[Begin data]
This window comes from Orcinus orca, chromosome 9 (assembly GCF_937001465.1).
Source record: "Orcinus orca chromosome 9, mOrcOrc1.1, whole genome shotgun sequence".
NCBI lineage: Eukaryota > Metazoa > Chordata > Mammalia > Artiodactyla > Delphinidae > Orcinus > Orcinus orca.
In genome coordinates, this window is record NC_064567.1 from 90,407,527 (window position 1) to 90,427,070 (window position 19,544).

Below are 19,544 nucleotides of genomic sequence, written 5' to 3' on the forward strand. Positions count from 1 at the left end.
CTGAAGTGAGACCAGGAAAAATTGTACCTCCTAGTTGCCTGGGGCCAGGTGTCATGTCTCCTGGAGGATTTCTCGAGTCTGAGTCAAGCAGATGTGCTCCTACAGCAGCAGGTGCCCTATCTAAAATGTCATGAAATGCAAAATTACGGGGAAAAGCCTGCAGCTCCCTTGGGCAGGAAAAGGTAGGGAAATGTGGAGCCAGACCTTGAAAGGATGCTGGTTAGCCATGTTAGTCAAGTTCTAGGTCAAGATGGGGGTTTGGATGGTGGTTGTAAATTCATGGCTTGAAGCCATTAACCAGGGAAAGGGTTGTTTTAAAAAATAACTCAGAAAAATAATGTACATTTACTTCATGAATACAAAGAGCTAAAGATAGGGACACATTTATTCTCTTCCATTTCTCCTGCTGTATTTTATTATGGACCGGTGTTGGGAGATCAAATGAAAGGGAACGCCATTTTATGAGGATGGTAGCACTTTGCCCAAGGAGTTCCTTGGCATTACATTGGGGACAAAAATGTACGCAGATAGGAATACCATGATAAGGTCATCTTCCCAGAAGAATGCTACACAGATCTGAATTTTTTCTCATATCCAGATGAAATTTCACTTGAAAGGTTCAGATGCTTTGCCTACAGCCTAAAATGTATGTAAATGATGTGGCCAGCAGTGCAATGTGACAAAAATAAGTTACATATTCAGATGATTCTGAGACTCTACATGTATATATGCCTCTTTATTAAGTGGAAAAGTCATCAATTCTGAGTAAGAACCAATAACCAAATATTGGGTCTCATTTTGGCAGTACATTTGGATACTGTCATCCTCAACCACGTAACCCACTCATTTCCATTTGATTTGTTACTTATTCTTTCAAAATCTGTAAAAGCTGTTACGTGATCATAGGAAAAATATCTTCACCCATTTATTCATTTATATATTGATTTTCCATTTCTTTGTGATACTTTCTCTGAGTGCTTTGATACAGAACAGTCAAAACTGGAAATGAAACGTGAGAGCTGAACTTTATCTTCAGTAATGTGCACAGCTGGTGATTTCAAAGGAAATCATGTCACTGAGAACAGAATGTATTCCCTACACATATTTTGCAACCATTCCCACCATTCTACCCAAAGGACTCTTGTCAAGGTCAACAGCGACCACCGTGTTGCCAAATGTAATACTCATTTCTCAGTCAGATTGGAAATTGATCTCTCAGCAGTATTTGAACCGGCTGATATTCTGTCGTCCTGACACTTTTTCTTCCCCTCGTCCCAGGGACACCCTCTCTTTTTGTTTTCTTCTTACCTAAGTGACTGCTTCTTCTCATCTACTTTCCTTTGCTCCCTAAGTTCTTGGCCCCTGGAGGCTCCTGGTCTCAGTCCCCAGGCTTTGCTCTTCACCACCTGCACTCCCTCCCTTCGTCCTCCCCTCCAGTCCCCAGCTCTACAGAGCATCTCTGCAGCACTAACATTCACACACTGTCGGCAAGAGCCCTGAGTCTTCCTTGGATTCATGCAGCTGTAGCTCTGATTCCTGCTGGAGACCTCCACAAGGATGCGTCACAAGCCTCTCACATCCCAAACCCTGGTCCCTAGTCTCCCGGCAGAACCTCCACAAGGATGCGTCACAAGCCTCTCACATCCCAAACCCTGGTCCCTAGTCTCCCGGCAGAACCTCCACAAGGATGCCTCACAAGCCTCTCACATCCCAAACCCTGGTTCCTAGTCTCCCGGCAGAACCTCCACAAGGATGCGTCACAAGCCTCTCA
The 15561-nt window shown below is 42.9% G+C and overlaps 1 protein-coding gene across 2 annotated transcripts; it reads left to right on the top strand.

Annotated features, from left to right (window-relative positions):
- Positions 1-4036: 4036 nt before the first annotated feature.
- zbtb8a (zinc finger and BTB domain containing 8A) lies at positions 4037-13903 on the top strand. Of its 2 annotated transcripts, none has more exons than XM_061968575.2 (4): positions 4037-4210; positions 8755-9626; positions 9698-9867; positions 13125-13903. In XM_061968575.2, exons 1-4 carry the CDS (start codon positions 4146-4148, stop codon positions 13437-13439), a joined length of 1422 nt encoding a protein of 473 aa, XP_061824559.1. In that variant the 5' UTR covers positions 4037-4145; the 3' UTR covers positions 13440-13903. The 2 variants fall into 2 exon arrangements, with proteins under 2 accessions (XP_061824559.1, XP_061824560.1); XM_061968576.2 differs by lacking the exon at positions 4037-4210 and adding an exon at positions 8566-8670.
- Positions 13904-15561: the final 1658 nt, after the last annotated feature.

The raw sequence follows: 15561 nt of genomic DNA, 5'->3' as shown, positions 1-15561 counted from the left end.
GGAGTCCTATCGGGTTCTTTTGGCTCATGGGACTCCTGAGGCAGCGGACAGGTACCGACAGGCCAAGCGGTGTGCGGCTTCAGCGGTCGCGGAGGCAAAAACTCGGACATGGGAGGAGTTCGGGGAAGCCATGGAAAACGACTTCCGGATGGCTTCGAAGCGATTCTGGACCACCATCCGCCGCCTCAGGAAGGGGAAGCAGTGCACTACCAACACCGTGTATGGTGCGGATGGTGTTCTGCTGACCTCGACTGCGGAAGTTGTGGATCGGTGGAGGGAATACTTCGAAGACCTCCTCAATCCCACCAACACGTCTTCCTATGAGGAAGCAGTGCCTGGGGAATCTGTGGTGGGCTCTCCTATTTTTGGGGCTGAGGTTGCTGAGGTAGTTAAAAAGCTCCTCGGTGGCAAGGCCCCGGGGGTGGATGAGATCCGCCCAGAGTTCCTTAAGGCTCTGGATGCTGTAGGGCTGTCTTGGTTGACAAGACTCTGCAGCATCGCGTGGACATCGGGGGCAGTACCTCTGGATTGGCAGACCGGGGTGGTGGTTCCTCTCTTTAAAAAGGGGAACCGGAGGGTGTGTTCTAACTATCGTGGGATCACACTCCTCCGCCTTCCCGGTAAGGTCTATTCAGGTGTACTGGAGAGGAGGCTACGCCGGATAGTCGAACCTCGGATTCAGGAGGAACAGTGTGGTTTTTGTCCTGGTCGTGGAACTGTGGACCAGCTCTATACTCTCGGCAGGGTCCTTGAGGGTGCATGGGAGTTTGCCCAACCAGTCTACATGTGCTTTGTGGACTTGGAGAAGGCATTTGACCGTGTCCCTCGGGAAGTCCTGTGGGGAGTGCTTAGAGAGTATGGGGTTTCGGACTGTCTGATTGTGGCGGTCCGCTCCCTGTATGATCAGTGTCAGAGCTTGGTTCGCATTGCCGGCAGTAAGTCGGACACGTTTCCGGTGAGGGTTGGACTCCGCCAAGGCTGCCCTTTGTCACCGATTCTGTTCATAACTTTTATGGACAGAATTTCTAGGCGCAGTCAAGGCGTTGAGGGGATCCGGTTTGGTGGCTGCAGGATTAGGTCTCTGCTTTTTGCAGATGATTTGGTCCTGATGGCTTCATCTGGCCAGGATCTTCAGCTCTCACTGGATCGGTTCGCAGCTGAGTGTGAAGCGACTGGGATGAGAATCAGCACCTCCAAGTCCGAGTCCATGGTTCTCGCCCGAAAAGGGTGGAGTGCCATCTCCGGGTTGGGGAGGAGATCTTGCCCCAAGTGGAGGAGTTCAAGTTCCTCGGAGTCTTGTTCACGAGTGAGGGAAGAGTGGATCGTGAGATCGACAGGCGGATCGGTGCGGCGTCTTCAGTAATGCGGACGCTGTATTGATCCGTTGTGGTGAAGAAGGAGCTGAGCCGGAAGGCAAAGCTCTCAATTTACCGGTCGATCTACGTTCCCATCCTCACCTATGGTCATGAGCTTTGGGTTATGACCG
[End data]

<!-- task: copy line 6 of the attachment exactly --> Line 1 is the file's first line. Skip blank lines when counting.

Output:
CTGAAGTGAGACCAGGAAAAATTGTACCTCCTAGTTGCCTGGGGCCAGGTGTCATGTCTCCTGGAGGATTTCTCGAGTCTGAGTCAAGCAGATGTGCTCCTACAGCAGCAGGTGCCCTATCTAAAATGTCATGAAATGCAAAATTACGGGGAAAAGCCTGCAGCTCCCTTGGGCAGGAAAAGGTAGGGAAATGTGGAGCCAGACCTTGAAAGGATGCTGGTTAGCCATGTTAGTCAAGTTCTAGGTCAAGATGGGGGTTTGGATGGTGGTTGTAAATTCATGGCTTGAAGCCATTAACCAGGGAAAGGGTTGTTTTAAAAAATAACTCAGAAAAATAATGTACATTTACTTCATGAATACAAAGAGCTAAAGATAGGGACACATTTATTCTCTTCCATTTCTCCTGCTGTATTTTATTATGGACCGGTGTTGGGAGATCAAATGAAAGGGAACGCCATTTTATGAGGATGGTAGCACTTTGCCCAAGGAGTTCCTTGGCATTACATTGGGGACAAAAATGTACGCAGATAGGAATACCATGATAAGGTCATCTTCCCAGAAGAATGCTACACAGATCTGAATTTTTTCTCATATCCAGATGAAATTTCACTTGAAAGGTTCAGATGCTTTGCCTACAGCCTAAAATGTATGTAAATGATGTGGCCAGCAGTGCAATGTGACAAAAATAAGTTACATATTCAGATGATTCTGAGACTCTACATGTATATATGCCTCTTTATTAAGTGGAAAAGTCATCAATTCTGAGTAAGAACCAATAACCAAATATTGGGTCTCATTTTGGCAGTACATTTGGATACTGTCATCCTCAACCACGTAACCCACTCATTTCCATTTGATTTGTTACTTATTCTTTCAAAATCTGTAAAAGCTGTTACGTGATCATAGGAAAAATATCTTCACCCATTTATTCATTTATATATTGATTTTCCATTTCTTTGTGATACTTTCTCTGAGTGCTTTGATACAGAACAGTCAAAACTGGAAATGAAACGTGAGAGCTGAACTTTATCTTCAGTAATGTGCACAGCTGGTGATTTCAAAGGAAATCATGTCACTGAGAACAGAATGTATTCCCTACACATATTTTGCAACCATTCCCACCATTCTACCCAAAGGACTCTTGTCAAGGTCAACAGCGACCACCGTGTTGCCAAATGTAATACTCATTTCTCAGTCAGATTGGAAATTGATCTCTCAGCAGTATTTGAACCGGCTGATATTCTGTCGTCCTGACACTTTTTCTTCCCCTCGTCCCAGGGACACCCTCTCTTTTTGTTTTCTTCTTACCTAAGTGACTGCTTCTTCTCATCTACTTTCCTTTGCTCCCTAAGTTCTTGGCCCCTGGAGGCTCCTGGTCTCAGTCCCCAGGCTTTGCTCTTCACCACCTGCACTCCCTCCCTTCGTCCTCCCCTCCAGTCCCCAGCTCTACAGAGCATCTCTGCAGCACTAACATTCACACACTGTCGGCAAGAGCCCTGAGTCTTCCTTGGATTCATGCAGCTGTAGCTCTGATTCCTGCTGGAGACCTCCACAAGGATGCGTCACAAGCCTCTCACATCCCAAACCCTGGTCCCTAGTCTCCCGGCAGAACCTCCACAAGGATGCGTCACAAGCCTCTCACATCCCAAACCCTGGTCCCTAGTCTCCCGGCAGAACCTCCACAAGGATGCCTCACAAGCCTCTCACATCCCAAACCCTGGTTCCTAGTCTCCCGGCAGAACCTCCACAAGGATGCGTCACAAGCCTCTCA